Serving God

Why We Must and Why We Don't


"in beatings, in the word of truth, in the power of God, by the weapons of righteousness for the right hand and the leftas sorrowful yet always rejoicingyou are not restrained by us, but you are restrained in your own affections" (2 Corinthians 6:4-12).

I. Normal Working Conditions for Believers
Anyone who decides to dedicate his life to following Jesus should buckle his seat belt. This could be bumpy. There will be plenty of highs and lows in the Christian life-mountain peaks and valleys, grassy meadows and rocky badlands. There will be times of great harvest-"The Lord really blessed us!"-and seasons of barrenness when you will wonder, "Where is the Holy Spirit?" It's all part of the bargain.

In this passage the Apostle Paul is describing some of the working conditions believers may expect. Everything from beatings and imprisonment to enjoying teaching the word and seeing God's power, from sleeplessness and hunger to being honored and applauded, from moments of glory to months of pain. Anyone who finds the Christian life uneventful or boring isn't doing it right.

In the opening of this little passage, Paul says, "In everything commending ourselves as servants of God" (6:4). That's the idea. Serve the Lord in whatever ways and whenever He tells you. See what happens. 

We need not remind anyone choosing to follow Jesus that His steps led to a cross. So we must not be discouraged when our path also takes that kind of turn. But keep in mind that His did not end there. After the cross came a crown. "For the joy set before Him, Jesus endured the cross" (Hebrews 12:2).

Of course, many of us shrink from that call and responsibility in the face of much lesser struggles, but the Lord (speaking here through Paul's pen) won't let us off the hook there either.

II. The Real Reason You Are Not Doing Your Job
I'd serve the Lord better if I just had a better job. Lived in a bigger house. Were married to someone different. Were married. Were not married.

I could witness to my neighbor if I had that kind of outgoing personality. I could teach a class if I were not so shy. I could tithe if I made more money. I could lead my family if I had more time. The list of reasons why we are not doing what we ought to be doing for the Lord is endless. Most pastors have heard them all.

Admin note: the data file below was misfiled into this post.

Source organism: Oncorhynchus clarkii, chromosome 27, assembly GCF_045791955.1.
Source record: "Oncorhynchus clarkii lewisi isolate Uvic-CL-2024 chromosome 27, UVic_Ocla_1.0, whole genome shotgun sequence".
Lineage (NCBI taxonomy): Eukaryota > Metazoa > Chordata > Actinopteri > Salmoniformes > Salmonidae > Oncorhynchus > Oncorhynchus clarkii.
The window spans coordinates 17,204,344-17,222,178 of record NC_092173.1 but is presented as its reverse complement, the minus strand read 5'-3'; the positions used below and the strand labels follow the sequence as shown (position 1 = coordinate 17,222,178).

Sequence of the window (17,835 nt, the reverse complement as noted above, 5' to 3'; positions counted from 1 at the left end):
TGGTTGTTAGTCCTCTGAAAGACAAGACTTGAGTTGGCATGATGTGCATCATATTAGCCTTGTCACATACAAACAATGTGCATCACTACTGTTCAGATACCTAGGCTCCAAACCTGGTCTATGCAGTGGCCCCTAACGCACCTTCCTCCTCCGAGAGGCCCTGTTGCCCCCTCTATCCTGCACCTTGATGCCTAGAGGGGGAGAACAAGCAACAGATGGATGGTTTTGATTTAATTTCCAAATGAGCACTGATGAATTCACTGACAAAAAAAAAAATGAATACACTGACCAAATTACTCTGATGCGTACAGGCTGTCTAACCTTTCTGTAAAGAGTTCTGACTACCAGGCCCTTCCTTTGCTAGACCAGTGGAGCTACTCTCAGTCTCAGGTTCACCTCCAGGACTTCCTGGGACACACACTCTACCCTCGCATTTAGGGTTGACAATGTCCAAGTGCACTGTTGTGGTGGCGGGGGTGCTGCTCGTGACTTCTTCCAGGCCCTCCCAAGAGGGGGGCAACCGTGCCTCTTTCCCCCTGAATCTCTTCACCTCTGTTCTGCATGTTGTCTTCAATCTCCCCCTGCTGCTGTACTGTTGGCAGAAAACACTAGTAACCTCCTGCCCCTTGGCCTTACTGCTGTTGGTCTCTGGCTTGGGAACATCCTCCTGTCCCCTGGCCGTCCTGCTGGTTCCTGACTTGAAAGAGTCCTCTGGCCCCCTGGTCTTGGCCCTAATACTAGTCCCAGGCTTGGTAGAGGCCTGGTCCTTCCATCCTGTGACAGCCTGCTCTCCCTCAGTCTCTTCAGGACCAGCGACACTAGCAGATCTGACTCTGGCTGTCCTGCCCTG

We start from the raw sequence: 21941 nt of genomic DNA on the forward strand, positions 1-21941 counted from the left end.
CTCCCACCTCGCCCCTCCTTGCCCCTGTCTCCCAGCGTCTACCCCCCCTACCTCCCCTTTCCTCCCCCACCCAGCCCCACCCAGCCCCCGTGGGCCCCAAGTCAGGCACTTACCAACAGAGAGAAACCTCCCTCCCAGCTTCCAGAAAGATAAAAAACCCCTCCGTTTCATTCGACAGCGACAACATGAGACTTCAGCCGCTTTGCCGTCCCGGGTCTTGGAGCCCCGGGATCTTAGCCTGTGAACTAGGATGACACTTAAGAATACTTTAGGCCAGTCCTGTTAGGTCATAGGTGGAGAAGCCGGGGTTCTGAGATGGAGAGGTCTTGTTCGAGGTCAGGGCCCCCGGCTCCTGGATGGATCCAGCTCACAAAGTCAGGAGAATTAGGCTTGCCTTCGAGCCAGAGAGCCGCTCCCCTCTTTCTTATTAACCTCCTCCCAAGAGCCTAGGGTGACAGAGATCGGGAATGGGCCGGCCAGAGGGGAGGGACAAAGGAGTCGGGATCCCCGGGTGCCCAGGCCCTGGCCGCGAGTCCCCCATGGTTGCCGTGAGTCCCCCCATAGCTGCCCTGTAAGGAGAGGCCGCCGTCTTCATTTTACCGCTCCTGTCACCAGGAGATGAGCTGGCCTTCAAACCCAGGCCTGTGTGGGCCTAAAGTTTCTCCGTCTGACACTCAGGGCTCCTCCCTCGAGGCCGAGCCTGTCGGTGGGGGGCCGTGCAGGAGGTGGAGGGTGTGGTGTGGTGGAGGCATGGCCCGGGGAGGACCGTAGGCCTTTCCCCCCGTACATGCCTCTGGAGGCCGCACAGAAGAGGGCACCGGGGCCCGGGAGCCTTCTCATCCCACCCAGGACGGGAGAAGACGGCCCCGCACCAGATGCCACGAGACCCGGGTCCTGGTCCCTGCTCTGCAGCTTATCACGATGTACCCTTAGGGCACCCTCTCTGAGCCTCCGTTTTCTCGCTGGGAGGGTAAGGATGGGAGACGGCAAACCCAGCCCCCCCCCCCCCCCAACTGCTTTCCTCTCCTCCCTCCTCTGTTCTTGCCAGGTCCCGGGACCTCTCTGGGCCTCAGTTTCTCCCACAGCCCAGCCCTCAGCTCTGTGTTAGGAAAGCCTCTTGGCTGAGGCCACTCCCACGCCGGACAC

The Apostle Paul is gently rebuking the Corinthians ("I speak as to children," he says in 6:13). He tells them, "I am not your problem." In fact, he said, "Our mouth has spoken freely to you; our heart is opened wide" (6:11). I take that to mean, "I'm doing everything I can for you. I'm on your side." "The problem," Paul says, "is you."

"You are restrained by your own affections." That's the modern interpretation of a word literally meaning "inward parts" and translated "bowels" in the wonderful old KJV. You and I might say, "The problem is with your unbelief." Or, "Your problem is your stinking thinking," as I've heard some put it.

We should quit blaming the devil. We must quit blaming God ("Why did the Lord put me in this situation?" "Why doesn't God hear my prayer?"). And we must quit blaming the preachers and teachers He has given us. Take charge of your own spiritual responsibilities. Get up off the couch and do what God has told you to do! Whatever that may be for you.

Immediately following, Paul tells the Corinthians to break some unholy relationships they've built with the forces of unrighteousness. God's people are His temple (vs. 16). They must be holy, must team up with His people, and must serve Him faithfully without making excuses.

Joe McKeever is a retired Southern Baptist pastor from New Orleans, Louisiana. He blogs regularly at

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